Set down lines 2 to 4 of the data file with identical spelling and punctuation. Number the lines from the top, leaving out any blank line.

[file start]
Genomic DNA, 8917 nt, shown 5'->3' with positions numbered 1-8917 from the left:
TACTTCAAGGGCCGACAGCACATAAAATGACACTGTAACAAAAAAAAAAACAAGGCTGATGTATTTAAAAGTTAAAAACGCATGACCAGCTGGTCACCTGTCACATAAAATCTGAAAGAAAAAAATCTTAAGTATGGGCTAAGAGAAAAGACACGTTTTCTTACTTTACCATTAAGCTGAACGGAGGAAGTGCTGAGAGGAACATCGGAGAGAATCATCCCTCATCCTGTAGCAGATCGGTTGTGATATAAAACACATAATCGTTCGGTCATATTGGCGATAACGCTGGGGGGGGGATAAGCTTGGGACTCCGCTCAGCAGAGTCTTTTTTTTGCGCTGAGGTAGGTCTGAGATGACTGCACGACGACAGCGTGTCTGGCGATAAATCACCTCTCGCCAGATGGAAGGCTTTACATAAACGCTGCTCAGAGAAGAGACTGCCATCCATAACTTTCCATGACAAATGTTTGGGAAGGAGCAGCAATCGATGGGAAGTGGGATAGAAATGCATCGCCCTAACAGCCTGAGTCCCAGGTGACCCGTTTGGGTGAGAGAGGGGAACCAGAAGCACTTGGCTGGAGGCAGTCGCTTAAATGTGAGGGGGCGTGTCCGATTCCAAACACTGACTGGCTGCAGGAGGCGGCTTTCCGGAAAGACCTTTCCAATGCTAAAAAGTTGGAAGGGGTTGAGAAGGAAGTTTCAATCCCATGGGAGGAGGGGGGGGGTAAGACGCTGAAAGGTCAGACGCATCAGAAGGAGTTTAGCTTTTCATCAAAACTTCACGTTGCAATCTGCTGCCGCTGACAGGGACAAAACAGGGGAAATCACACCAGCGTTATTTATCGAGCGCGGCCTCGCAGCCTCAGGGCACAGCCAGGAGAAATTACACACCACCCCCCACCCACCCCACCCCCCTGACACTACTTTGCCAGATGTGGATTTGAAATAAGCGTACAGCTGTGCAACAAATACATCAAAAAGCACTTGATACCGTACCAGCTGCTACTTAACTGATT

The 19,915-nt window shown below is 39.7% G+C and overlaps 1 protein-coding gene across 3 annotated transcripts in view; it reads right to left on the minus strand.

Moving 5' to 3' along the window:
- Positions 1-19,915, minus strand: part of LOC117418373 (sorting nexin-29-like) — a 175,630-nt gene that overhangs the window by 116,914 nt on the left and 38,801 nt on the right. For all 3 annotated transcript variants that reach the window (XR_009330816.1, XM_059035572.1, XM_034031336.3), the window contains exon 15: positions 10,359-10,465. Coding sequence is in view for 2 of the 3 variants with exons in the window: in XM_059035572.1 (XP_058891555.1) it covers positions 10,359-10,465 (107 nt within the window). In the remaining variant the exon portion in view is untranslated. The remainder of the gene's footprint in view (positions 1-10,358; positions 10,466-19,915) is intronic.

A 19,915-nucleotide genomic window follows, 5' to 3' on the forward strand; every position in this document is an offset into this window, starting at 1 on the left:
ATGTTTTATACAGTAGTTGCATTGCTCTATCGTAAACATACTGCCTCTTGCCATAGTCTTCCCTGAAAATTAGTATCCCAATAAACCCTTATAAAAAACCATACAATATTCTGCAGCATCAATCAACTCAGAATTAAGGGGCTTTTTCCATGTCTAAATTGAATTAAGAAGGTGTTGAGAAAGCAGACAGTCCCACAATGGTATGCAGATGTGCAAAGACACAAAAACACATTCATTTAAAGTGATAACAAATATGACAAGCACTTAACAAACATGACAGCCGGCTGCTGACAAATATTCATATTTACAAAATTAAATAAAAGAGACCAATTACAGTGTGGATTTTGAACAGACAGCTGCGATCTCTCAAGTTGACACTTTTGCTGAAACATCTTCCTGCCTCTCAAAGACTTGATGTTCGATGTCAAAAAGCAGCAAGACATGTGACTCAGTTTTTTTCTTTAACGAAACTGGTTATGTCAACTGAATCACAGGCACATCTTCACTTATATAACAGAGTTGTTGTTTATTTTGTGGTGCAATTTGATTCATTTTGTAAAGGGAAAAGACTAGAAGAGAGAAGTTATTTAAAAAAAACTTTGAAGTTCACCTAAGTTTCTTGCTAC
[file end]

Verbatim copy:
TACTTCAAGGGCCGACAGCACATAAAATGACACTGTAACAAAAAAAAAAACAAGGCTGATGTATTTAAAAGTTAAAAACGCATGACCAGCTGGTCACCTGTCACATAAAATCTGAAAGAAAAAAATCTTAAGTATGGGCTAAGAGAAAAGACACGTTTTCTTACTTTACCATTAAGCTGAACGGAGGAAGTGCTGAGAGGAACATCGGAGAGAATCATCCCTCATCCTGTAGCAGATCGGTTGTGATATAAAACACATAATCGTTCGGTCATATTGGCGATAACGCTGGGGGGGGGATAAGCTTGGGACTCCGCTCAGCAGAGTCTTTTTTTTGCGCTGAGGTAGGTCTGAGATGACTGCACGACGACAGCGTGTCTGGCGATAAATCACCTCTCGCCAGATGGAAGGCTTTACATAAACGCTGCTCAGAGAAGAGACTGCCATCCATAACTTTCCATGACAAATGTTTGGGAAGGAGCAGCAATCGATGGGAAGTGGGATAGAAATGCATCGCCCTAACAGCCTGAGTCCCAGGTGACCCGTTTGGGTGAGAGAGGGGAACCAGAAGCACTTGGCTGGAGGCAGTCGCTTAAATGTGAGGGGGCGTGTCCGATTCCAAACACTGACTGGCTGCAGGAGGCGGCTTTCCGGAAAGACCTTTCCAATGCTAAAAAGTTGGAAGGGGTTGAGAAGGAAGTTTCAATCCCATGGGAGGAGGGGGGGGGTAAGACGCTGAAAGGTCAGACGCATCAGAAGGAGTTTAGCTTTTCATCAAAACTTCACGTTGCAATCTGCTGCCGCTGACAGGGACAAAACAGGGGAAATCACACCAGCGTTATTTATCGAGCGCGGCCTCGCAGCCTCAGGGCACAGCCAGGAGAAATTACACACCACCCCCCACCCACCCCACCCCCCTGACACTACTTTGCCAGATGTGGATTTGAAATAAGCGTACAGCTGTGCAACAAATACATCAAAAAGCACTTGATACCGTACCAGCTGCTACTTAACTGATT

The 19,915-nt window shown below is 39.7% G+C and overlaps 1 protein-coding gene across 3 annotated transcripts in view; it reads right to left on the minus strand.

Moving 5' to 3' along the window: